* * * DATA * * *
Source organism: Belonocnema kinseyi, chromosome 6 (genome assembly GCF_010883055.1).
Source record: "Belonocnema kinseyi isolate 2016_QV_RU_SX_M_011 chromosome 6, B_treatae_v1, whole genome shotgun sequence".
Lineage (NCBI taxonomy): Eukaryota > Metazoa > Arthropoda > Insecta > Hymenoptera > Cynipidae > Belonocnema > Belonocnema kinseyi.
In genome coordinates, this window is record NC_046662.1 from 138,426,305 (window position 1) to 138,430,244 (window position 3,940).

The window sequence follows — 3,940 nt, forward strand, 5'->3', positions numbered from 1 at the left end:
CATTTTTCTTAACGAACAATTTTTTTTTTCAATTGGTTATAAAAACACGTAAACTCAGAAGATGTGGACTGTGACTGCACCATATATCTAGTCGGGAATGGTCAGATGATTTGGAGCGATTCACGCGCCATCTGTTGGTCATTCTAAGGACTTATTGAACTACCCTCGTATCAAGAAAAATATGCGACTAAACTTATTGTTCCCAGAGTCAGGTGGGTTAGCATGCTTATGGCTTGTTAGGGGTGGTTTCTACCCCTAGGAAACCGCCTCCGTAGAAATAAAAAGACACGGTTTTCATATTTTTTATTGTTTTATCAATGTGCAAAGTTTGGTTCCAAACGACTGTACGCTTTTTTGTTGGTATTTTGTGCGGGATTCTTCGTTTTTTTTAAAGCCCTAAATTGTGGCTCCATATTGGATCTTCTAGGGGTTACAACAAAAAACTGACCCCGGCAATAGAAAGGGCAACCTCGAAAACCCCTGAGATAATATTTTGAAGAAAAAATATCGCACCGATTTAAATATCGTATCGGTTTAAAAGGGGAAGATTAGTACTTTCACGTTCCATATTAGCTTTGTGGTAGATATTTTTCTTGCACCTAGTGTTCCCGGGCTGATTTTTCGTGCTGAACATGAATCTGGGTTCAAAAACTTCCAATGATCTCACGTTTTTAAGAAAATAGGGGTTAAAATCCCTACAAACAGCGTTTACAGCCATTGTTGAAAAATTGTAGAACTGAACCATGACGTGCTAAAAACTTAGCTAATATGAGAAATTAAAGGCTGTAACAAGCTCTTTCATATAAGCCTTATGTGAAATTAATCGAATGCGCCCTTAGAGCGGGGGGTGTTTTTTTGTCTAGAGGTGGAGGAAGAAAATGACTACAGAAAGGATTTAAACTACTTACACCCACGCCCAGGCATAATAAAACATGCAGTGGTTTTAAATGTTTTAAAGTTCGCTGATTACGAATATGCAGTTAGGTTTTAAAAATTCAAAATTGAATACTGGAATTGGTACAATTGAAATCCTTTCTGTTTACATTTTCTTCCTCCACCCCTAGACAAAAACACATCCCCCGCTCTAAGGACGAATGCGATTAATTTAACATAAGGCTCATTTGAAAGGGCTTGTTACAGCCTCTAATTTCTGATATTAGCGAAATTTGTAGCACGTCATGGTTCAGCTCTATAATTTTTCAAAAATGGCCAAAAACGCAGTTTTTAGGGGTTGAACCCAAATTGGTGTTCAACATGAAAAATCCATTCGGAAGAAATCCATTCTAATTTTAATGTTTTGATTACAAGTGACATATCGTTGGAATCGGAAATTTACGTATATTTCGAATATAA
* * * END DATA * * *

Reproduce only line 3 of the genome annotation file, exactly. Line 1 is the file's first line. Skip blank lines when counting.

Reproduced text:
Lineage (NCBI taxonomy): Eukaryota > Metazoa > Arthropoda > Insecta > Hymenoptera > Cynipidae > Belonocnema > Belonocnema kinseyi.